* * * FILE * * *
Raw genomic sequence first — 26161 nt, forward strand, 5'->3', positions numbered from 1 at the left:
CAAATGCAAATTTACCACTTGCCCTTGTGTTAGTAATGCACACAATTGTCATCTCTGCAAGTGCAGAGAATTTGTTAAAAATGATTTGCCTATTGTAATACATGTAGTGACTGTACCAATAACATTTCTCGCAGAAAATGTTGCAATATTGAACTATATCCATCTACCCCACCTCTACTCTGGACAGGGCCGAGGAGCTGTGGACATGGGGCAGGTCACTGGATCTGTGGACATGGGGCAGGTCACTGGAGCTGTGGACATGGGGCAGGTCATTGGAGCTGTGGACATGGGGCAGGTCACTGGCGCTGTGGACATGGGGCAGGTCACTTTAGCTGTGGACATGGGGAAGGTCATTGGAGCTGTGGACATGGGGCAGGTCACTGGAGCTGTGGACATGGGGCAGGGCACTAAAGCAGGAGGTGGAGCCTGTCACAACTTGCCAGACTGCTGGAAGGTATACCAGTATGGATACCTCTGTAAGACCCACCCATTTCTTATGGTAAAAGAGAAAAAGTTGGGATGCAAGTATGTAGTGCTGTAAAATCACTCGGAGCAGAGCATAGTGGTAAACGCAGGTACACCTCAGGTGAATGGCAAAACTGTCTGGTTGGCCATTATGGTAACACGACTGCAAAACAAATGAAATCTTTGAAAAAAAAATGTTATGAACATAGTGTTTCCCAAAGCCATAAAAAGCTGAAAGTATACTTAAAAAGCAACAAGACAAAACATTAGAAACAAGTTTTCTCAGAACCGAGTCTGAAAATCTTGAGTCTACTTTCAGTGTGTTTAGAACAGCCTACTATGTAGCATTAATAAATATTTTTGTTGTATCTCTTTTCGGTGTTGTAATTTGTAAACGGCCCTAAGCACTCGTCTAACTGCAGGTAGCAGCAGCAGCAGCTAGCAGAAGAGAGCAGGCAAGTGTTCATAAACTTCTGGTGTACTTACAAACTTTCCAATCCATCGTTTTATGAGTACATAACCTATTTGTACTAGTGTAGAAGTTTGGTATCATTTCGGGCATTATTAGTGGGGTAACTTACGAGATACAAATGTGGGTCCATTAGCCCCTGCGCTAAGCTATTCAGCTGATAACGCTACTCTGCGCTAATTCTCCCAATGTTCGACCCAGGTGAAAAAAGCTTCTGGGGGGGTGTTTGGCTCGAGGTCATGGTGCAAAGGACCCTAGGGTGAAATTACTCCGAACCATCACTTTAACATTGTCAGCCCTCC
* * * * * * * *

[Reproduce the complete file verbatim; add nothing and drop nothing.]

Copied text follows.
Raw genomic sequence first — 26161 nt, forward strand, 5'->3', positions numbered from 1 at the left:
CAAATGCAAATTTACCACTTGCCCTTGTGTTAGTAATGCACACAATTGTCATCTCTGCAAGTGCAGAGAATTTGTTAAAAATGATTTGCCTATTGTAATACATGTAGTGACTGTACCAATAACATTTCTCGCAGAAAATGTTGCAATATTGAACTATATCCATCTACCCCACCTCTACTCTGGACAGGGCCGAGGAGCTGTGGACATGGGGCAGGTCACTGGATCTGTGGACATGGGGCAGGTCACTGGAGCTGTGGACATGGGGCAGGTCATTGGAGCTGTGGACATGGGGCAGGTCACTGGCGCTGTGGACATGGGGCAGGTCACTTTAGCTGTGGACATGGGGAAGGTCATTGGAGCTGTGGACATGGGGCAGGTCACTGGAGCTGTGGACATGGGGCAGGGCACTAAAGCAGGAGGTGGAGCCTGTCACAACTTGCCAGACTGCTGGAAGGTATACCAGTATGGATACCTCTGTAAGACCCACCCATTTCTTATGGTAAAAGAGAAAAAGTTGGGATGCAAGTATGTAGTGCTGTAAAATCACTCGGAGCAGAGCATAGTGGTAAACGCAGGTACACCTCAGGTGAATGGCAAAACTGTCTGGTTGGCCATTATGGTAACACGACTGCAAAACAAATGAAATCTTTGAAAAAAAAATGTTATGAACATAGTGTTTCCCAAAGCCATAAAAAGCTGAAAGTATACTTAAAAAGCAACAAGACAAAACATTAGAAACAAGTTTTCTCAGAACCGAGTCTGAAAATCTTGAGTCTACTTTCAGTGTGTTTAGAACAGCCTACTATGTAGCATTAATAAATATTTTTGTTGTATCTCTTTTCGGTGTTGTAATTTGTAAACGGCCCTAAGCACTCGTCTAACTGCAGGTAGCAGCAGCAGCAGCTAGCAGAAGAGAGCAGGCAAGTGTTCATAAACTTCTGGTGTACTTACAAACTTTCCAATCCATCGTTTTATGAGTACATAACCTATTTGTACTAGTGTAGAAGTTTGGTATCATTTCGGGCATTATTAGTGGGGTAACTTACGAGATACAAATGTGGGTCCATTAGCCCCTGCGCTAAGCTATTCAGCTGATAACGCTACTCTGCGCTAATTCTCCCAATGTTCGACCCAGGTGAAAAAAGCTTCTGGGGGGGTGTTTGGCTCGAGGTCATGGTGCAAAGGACCCTAGGGTGAAATTACTCCGAACCATCACTTTAACATTGTCAGCCCTCC